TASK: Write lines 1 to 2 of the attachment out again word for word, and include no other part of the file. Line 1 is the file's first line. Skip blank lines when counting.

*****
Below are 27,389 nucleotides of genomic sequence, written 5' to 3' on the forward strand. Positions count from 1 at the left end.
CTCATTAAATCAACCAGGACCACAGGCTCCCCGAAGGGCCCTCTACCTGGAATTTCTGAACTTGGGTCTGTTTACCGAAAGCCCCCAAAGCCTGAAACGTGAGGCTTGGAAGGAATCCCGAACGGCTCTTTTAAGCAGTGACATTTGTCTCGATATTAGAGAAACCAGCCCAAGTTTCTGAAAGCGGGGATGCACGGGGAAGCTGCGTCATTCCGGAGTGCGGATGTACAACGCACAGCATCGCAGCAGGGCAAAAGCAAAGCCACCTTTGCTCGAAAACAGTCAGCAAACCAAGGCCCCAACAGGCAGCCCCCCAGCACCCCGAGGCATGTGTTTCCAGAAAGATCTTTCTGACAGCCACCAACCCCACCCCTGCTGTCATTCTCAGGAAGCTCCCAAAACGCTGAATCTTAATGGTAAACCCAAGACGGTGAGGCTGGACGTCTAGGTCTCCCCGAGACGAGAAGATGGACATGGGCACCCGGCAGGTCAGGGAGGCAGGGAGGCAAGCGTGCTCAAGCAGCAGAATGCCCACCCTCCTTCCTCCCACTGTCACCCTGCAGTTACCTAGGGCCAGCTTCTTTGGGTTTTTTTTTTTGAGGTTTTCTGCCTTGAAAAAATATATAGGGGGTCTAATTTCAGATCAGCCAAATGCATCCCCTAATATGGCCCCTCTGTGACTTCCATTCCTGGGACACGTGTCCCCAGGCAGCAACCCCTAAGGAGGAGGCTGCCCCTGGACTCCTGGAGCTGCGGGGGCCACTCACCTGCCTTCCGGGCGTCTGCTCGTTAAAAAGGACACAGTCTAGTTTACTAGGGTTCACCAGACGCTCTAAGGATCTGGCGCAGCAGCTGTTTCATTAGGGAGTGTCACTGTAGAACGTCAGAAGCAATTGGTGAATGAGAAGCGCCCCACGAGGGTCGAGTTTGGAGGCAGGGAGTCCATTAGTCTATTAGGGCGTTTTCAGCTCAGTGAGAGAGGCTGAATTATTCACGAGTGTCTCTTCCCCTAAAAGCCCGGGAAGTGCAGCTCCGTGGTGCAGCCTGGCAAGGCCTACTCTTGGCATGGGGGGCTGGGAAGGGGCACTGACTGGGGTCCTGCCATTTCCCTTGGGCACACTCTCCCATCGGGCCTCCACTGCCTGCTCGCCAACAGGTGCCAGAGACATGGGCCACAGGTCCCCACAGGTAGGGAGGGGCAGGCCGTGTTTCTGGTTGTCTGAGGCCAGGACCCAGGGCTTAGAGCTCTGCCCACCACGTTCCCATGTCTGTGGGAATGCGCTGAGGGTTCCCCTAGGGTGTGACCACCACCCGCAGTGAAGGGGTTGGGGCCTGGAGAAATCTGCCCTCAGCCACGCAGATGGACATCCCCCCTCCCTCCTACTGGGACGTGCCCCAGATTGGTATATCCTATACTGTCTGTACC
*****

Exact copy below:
Below are 27,389 nucleotides of genomic sequence, written 5' to 3' on the forward strand. Positions count from 1 at the left end.
CTCATTAAATCAACCAGGACCACAGGCTCCCCGAAGGGCCCTCTACCTGGAATTTCTGAACTTGGGTCTGTTTACCGAAAGCCCCCAAAGCCTGAAACGTGAGGCTTGGAAGGAATCCCGAACGGCTCTTTTAAGCAGTGACATTTGTCTCGATATTAGAGAAACCAGCCCAAGTTTCTGAAAGCGGGGATGCACGGGGAAGCTGCGTCATTCCGGAGTGCGGATGTACAACGCACAGCATCGCAGCAGGGCAAAAGCAAAGCCACCTTTGCTCGAAAACAGTCAGCAAACCAAGGCCCCAACAGGCAGCCCCCCAGCACCCCGAGGCATGTGTTTCCAGAAAGATCTTTCTGACAGCCACCAACCCCACCCCTGCTGTCATTCTCAGGAAGCTCCCAAAACGCTGAATCTTAATGGTAAACCCAAGACGGTGAGGCTGGACGTCTAGGTCTCCCCGAGACGAGAAGATGGACATGGGCACCCGGCAGGTCAGGGAGGCAGGGAGGCAAGCGTGCTCAAGCAGCAGAATGCCCACCCTCCTTCCTCCCACTGTCACCCTGCAGTTACCTAGGGCCAGCTTCTTTGGGTTTTTTTTTTTGAGGTTTTCTGCCTTGAAAAAATATATAGGGGGTCTAATTTCAGATCAGCCAAATGCATCCCCTAATATGGCCCCTCTGTGACTTCCATTCCTGGGACACGTGTCCCCAGGCAGCAACCCCTAAGGAGGAGGCTGCCCCTGGACTCCTGGAGCTGCGGGGGCCACTCACCTGCCTTCCGGGCGTCTGCTCGTTAAAAAGGACACAGTCTAGTTTACTAGGGTTCACCAGACGCTCTAAGGATCTGGCGCAGCAGCTGTTTCATTAGGGAGTGTCACTGTAGAACGTCAGAAGCAATTGGTGAATGAGAAGCGCCCCACGAGGGTCGAGTTTGGAGGCAGGGAGTCCATTAGTCTATTAGGGCGTTTTCAGCTCAGTGAGAGAGGCTGAATTATTCACGAGTGTCTCTTCCCCTAAAAGCCCGGGAAGTGCAGCTCCGTGGTGCAGCCTGGCAAGGCCTACTCTTGGCATGGGGGGCTGGGAAGGGGCACTGACTGGGGTCCTGCCATTTCCCTTGGGCACACTCTCCCATCGGGCCTCCACTGCCTGCTCGCCAACAGGTGCCAGAGACATGGGCCACAGGTCCCCACAGGTAGGGAGGGGCAGGCCGTGTTTCTGGTTGTCTGAGGCCAGGACCCAGGGCTTAGAGCTCTGCCCACCACGTTCCCATGTCTGTGGGAATGCGCTGAGGGTTCCCCTAGGGTGTGACCACCACCCGCAGTGAAGGGGTTGGGGCCTGGAGAAATCTGCCCTCAGCCACGCAGATGGACATCCCCCCTCCCTCCTACTGGGACGTGCCCCAGATTGGTATATCCTATACTGTCTGTACC